Lev Sergeyevich Termen [Léon Theremin] was born in St Petersburg in 1896, and from an early age it was apparent that he had a natural gift for a variety of disciplines, from astronomy and physics to music. As a student at what was by then Petrograd Uniersity, he began to conduct experiments with high-frequency currents, magnetic fields and oscillators; though interrupted by the First World War, his research continued at the city's Physico-Technical Institute, where he eventually assembled an instrument, initially called the 'etherphone', which came to the attention of the very highest authorities in the fledgling Soviet state. Lenin himself became an enthusiastic advocate of the instrument, after it was demonstrated to him personally by Theremin in 1922; the head of the USSR, who famously stated that "Communism is Soviet power plus the electrification of the whole country", saw potential in linking this radical electrical invention to the wider revolutionary project. The inventor was accordingly dispatched on tour to advertise his innovation to the masses, enjoying free passage on the railways (themselves an emblem of the Soviet Union's growing technological power). On his return, he was able to capitalise on his prestige with further experiments, including producing the country's first fully-functioning television apparatus. In 1927, "a foreign extension of his agitprop barnstorming" was agreed, this time throughout Western Europe, and Theremin travelled to Berlin with a quartet of musicians from the Moscow Philharmonic Orchestra - and the blessing of the Soviet Intelligence Services.
|Theremin performing on the Theremin, c. 1928|
Enthusiastically received in Germany and France, where many etherphone recitals were sold out, by the time he reached London Theremin and his 'magic' device were something of a sensation. He gave demonstrations at the Albert Hall and performed before Arnold Bennett and George Bernard Shaw, before finally sailing for New York at the very end of 1927. Along the way, the instrument’s name became interchangeable with that of its creator. The further he travelled, the further its status altered, from its Soviet origins as the ultimate democratic musical object, to a novelty ('no expertise necessary!', as its early American promoters boasted), and then an exclusive plaything of the rich. Theremin gave concerts with virtuoso Clara Rockmore at Carnegie Hall, and even after the Wall Street Crash of 1929 still harboured visions of achieving mass appeal – an RCA advertisement suggested ‘a Theremin in every home’, a bold ambition which sadly never came to fruition – the instrument’s main appeal was for electronics hobbyists. The most notable of these was Hugo Gernsback, an entrepreneur-publisher of popular science magazines such as Modern Electrics. Credited with the creation of the term ‘science fiction’ and popularising it through his ground-breaking genre magazines (beginning with the hugely influential Amazing Stories), Gernsback himself dabbled in inventing electronic instruments, including the ‘Pianorad’. Continuing Theremin’s lineage, Robert Moog, creator of the first modular synthesizer which bore his name, the Theremin of its day, purchased the ‘build-it-yourself’ instructions from one of Gernsback’s publications.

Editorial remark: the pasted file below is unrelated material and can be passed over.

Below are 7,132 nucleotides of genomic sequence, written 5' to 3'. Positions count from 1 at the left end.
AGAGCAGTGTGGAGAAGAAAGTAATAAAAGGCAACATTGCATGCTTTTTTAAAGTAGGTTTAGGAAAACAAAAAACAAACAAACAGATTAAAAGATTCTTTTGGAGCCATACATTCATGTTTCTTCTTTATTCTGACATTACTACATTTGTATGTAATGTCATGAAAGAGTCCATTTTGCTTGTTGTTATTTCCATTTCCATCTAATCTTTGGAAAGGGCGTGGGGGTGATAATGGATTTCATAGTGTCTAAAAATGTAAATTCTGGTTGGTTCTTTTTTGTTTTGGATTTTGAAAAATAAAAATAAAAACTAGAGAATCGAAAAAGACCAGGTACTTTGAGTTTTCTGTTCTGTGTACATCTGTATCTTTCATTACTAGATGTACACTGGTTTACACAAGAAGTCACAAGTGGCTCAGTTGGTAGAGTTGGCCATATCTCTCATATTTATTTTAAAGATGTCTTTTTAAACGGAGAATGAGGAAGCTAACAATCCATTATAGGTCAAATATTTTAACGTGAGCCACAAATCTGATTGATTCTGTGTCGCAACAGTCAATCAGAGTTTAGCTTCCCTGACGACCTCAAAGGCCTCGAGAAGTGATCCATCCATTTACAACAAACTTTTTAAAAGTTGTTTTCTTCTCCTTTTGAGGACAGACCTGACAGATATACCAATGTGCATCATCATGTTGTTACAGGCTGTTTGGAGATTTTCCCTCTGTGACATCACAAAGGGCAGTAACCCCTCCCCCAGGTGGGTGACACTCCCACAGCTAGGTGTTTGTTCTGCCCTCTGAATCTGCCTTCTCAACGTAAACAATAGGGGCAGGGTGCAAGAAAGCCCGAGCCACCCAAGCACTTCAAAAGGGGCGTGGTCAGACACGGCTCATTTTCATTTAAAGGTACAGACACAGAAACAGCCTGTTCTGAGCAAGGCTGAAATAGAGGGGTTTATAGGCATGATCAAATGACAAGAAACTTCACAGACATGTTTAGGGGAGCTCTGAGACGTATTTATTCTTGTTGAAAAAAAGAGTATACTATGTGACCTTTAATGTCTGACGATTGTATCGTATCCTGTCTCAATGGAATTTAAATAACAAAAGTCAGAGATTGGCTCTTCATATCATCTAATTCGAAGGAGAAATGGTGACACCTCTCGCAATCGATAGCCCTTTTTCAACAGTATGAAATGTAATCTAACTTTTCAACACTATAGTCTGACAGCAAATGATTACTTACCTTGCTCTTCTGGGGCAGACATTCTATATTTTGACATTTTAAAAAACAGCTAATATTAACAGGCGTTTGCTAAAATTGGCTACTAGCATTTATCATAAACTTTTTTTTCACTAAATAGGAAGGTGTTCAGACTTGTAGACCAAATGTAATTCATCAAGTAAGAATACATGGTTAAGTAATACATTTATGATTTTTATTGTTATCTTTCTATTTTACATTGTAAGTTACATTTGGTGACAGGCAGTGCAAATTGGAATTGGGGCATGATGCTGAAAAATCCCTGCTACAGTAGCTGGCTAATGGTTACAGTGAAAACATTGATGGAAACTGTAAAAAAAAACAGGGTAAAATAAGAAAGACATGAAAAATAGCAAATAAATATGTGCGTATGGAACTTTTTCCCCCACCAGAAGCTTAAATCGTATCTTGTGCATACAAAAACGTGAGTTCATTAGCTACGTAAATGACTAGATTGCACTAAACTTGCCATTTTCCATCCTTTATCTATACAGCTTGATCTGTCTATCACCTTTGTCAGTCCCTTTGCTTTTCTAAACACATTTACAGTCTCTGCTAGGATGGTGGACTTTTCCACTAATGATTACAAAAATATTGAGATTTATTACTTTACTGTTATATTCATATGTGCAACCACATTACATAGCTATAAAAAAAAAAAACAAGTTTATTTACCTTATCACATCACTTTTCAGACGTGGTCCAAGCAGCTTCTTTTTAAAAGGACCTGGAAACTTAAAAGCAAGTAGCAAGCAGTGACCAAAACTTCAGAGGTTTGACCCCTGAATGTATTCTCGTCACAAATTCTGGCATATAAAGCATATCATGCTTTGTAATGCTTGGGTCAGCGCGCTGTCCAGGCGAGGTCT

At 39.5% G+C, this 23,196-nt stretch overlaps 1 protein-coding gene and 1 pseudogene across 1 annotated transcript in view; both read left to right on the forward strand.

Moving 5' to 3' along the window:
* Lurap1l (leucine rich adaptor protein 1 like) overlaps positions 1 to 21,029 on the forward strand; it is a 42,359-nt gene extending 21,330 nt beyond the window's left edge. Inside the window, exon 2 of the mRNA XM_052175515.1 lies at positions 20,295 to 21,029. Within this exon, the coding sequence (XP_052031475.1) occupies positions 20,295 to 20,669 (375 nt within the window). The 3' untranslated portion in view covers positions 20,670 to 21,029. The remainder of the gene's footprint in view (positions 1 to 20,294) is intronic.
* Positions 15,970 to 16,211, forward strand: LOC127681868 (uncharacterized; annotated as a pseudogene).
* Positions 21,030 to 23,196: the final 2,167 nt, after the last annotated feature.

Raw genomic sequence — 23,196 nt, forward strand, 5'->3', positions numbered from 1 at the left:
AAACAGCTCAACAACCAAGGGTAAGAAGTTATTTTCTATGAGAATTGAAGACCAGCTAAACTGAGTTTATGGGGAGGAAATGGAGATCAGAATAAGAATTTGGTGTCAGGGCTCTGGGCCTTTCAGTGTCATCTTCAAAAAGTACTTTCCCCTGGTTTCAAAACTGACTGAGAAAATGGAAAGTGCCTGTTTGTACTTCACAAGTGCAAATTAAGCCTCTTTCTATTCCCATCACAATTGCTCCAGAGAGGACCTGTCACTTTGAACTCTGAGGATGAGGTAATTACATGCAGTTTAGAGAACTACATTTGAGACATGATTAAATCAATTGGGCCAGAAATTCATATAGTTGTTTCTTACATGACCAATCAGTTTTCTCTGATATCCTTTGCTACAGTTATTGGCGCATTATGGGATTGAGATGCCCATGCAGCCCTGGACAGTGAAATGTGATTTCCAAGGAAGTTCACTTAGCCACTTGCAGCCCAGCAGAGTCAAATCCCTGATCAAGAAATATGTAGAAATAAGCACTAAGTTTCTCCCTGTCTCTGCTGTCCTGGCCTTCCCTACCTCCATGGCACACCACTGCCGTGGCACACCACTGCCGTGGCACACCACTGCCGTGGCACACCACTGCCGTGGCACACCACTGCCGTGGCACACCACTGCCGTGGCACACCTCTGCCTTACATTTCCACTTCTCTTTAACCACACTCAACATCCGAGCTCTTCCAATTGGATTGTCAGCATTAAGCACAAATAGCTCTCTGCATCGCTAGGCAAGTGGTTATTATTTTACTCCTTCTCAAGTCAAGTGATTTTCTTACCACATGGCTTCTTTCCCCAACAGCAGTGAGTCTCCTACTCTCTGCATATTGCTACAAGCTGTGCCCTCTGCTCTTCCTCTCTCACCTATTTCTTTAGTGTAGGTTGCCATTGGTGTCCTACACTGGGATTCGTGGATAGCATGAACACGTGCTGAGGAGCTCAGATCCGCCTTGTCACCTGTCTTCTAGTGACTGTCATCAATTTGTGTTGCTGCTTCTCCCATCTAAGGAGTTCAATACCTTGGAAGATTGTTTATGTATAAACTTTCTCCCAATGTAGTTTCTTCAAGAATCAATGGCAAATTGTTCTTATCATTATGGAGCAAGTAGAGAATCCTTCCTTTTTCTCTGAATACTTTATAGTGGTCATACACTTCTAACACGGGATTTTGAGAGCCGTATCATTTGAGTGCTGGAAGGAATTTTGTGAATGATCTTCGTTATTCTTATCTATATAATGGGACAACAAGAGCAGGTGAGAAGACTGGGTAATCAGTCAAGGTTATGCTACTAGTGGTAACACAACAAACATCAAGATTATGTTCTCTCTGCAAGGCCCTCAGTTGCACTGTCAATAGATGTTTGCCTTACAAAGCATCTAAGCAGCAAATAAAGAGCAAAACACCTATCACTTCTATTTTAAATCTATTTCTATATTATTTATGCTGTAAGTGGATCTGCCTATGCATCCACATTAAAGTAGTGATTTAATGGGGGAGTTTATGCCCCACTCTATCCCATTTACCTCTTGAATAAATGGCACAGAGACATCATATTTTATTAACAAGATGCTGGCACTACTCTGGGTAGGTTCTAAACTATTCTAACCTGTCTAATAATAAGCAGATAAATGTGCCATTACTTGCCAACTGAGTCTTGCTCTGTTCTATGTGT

|Poster advertising the first Theremin demonstration in the USA; New York, 1928|
Though in his New York heyday, Theremin continued to entertain visiting dignitaries and enjoyed the patronage of various high society benefactors, the commercial success he had anticipated showed little sign of materialising, despite his diversifying into alarm systems and other electronic innovations. The Theremin had been adopted in the early 1920s by Soviet film composers, amongst them Shostakovich, (and in 1934 made an appropriate appearance in the score for the propaganda film Komsomol – The Patron of Electrification), and Hollywood was not long in embracing the instrument, reviving its popular fortunes. Connoting strangeness in every sense, its ethereal sounds soon became synonymous with not only disturbed states of mind – pioneeringly used by Alfred Hitchcock in Spellbound (1945) – but also other worlds; as such, it was ideal to be applied to science fiction film soundtracks: Rocketship X-M (1950), The Thing (From Another World) and The Day the Earth Stood Still (both 1951) are among the earliest examples. The subsequent ubiquity of the Theremin in the genre meant that by the time of Tim Burton's 1996 sci-fi homage, Mars Attacks, its inclusion by composer Danny Elfman was regarded as playful parody.
Footage of Theremin in later years, accompanied by his daughter Natalia
Whilst the instrument that bore his name became ever more established in the popular culture of the West, the events of his own life, shrouded in mystery and containing fantastic elements, have been exhaustively recorded by biographer Albert Glinsky in Theremin: Ether Music and Espionage and re-imagined in the 2014 prize-winning novel Us Conductors by Sean Michaels. After his return to the Soviet Union on the eve of the Second World War (whether voluntarily or not is still the subject of speculation, as the ever-vigilant Soviet Intelligence Services are likely to have kept a close eye on him throughout his Western adventures), Theremin’s technical genius was applied to the service of the state during the Cold War – namely, inventing devices for intercepting ‘enemy’ communications and spying – and he worked in seclusion over the following decades. On the fall of the Soviet Union, he re-emerged in the West, even making a triumphant return to New York in his dotage, an improbable event captured for posterity in a documentary released in 1993, the year of his death, Theremin: An Electronic Odyssey; an apt title for a man whose lifetime spanned two centuries, both World Wars and the entire Soviet era, and whose musical and scientific legacy remains relevant today.